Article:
Jake Diebler, New-Look Buckeyes Set To Host No. 2 Purdue On Sunday

By February 18, 2024 (9:00 am)Basketball

The Ohio State men’s basketball team endured perhaps the most hectic week in years when the team agreed to fire head coach Chris Holtmann on Wednesday after seven seasons leading the program, and that week will culminate with their most difficult challenge on the court this season. 

Jake Diebler’s interim head coaching debut will come at home on Sunday against projected NCAA Tournament No. 1 seed and Big Ten leader Purdue, who enters the contest as the No. 2-ranked team in the nation with an impressive 23-2 record. The Boilermakers have steamrolled through the Big Ten with a 12-2 conference record — mostly led by the brilliance of projected back-to-back Naismith Award winner and 7-foot-4 center Zach Edey, who is averaging 23.3 points and 11.3 rebounds per game. 

Despite this dominance from Matt Painter’s Boilermakers, the Buckeyes see this game as an opportunity to show the national audience that the program has stayed together amid this adversity and is capable of competing with the powerhouses. 

“I think it’s certainly well-documented the task that will be at-hand on Sunday,” Diebler said. “We’re going into that game to compete at the highest level and win. I understand that there are some areas where we have to get better and that we’re working on addressing quickly. But they want to win this game. And so we’re doing everything we can do ready. We’re going to be well-prepared. I think our guys are excited. When you think about Sunday and the opportunity in front of us, they’re excited about that. And that helps shift the focus.” 

According to Diebler, the Buckeyes’ focused mentality was on full display during Thursday’s practice, where they installed a new format under the guidance of the new interim coach. Part of those changes involved a more high-tempo approach in practice, something sophomore guard Bruce Thornton thought increased the level of intensity at the facility that day.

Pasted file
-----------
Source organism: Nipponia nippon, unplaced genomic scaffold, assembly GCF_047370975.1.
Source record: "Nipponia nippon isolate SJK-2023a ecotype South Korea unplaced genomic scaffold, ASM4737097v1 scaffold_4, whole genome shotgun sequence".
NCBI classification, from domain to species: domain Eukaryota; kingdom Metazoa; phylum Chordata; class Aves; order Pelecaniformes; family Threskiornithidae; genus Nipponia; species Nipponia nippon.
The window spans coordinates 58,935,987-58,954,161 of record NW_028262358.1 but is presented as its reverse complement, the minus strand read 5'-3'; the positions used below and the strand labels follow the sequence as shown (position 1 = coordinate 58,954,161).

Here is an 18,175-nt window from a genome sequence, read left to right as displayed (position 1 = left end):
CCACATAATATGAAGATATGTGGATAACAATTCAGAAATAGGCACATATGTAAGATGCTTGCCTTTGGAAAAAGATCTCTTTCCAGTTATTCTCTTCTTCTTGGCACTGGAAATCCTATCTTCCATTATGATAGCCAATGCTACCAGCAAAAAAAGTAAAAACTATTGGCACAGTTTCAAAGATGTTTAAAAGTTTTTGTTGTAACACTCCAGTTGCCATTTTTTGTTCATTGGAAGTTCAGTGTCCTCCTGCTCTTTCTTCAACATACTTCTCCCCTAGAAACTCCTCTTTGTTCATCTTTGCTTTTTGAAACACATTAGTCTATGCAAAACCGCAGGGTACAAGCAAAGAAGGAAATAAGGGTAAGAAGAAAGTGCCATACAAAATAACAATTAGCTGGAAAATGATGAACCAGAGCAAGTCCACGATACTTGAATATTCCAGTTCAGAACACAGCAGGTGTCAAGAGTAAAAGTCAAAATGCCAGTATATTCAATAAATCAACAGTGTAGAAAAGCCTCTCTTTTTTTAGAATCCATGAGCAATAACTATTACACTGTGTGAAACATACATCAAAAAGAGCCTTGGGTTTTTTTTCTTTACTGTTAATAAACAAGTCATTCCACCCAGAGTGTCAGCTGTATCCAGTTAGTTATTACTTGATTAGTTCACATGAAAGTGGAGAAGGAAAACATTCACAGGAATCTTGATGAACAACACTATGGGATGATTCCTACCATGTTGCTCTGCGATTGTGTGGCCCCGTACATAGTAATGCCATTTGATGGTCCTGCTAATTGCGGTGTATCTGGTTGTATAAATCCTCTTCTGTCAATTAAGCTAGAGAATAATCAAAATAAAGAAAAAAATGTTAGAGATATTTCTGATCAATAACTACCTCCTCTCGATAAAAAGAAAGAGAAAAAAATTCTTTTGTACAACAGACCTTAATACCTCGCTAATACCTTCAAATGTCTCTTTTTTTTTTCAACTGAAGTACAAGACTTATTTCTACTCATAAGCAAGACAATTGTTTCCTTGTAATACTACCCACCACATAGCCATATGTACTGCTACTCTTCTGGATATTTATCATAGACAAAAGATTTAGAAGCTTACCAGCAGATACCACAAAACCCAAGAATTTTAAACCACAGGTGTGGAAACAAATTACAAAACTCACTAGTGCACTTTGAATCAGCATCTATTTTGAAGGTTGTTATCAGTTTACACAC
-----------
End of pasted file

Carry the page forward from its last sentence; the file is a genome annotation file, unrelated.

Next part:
(Practice) was highly intense on Thursday, with three days out (from the Purdue game),” Thornton said. “We went up and down, almost like (practices) in the offseason. So (Thursday’s practice) was a lot of fast pace, a lot of urgency, trying to get stuff accomplished in a shorter amount of time. 

“I feel like yesterday was a good (practice) understanding that a crazy incident happened, one that you have no control over of as a player. And I’m just trying to make sure my team is all on the same page to go win a big game against Purdue.” 

Thornton, who has seen a decrease in production since the strong start to the beginning of his season, said that he hopes to see this increased pace translate to the floor during games, something that they have rarely done this season. Under the guidance of Holtmann — who repeatedly said he wanted his team to play with increased pace throughout the season — the Buckeyes ranked 308th in the nation in adjusted tempo per Ken Pom at 65.2, a metric that tracks each team’s possessions per 40 minutes. 

“College and high school is more fast-paced, more uptempo, which (Diebler) brings in himself out there on the court at practice,” he said. “Trying to bring up to pace, get more transition buckets, things like that, to increase our tempo, increase our urgency on the court that we need to have to finish out the way that he wants it. I think it could be a great role for us, having a different style of pace about us, to win big games in the future.” 

This change in style of play could benefit Ohio State in the short-term on Sunday, as the frontcourt-driven Boilermakers enter the contest with the 155th-ranked adjusted tempo in the nation at 68.1 possessions per 40 minutes. But in the long-term, this change in mentality could also help springboard their success moving forward this season, where they hope to finish the final six games out strong and play with a greater sense of urgency. 

“They know what’s ahead of us,” Diebler said. “They know the opportunity. I explained to them the reality of the unknown surrounding circumstances, that’s real. But what I also explained to them is the reality of the opportunity, that’s in front of us. That is real too. So we’re focusing on that, and we’re going to do our best to get that all the time. 

Ohio State’s matchup against No. 2 Purdue is set for a 1 p.m. tip off on Sunday afternoon, with the game slated to air on CBS. The 1998-99 Ohio State men’s basketball team — who reached the Final Four and finished with a 27-9 overall record — will be honored during the first half.

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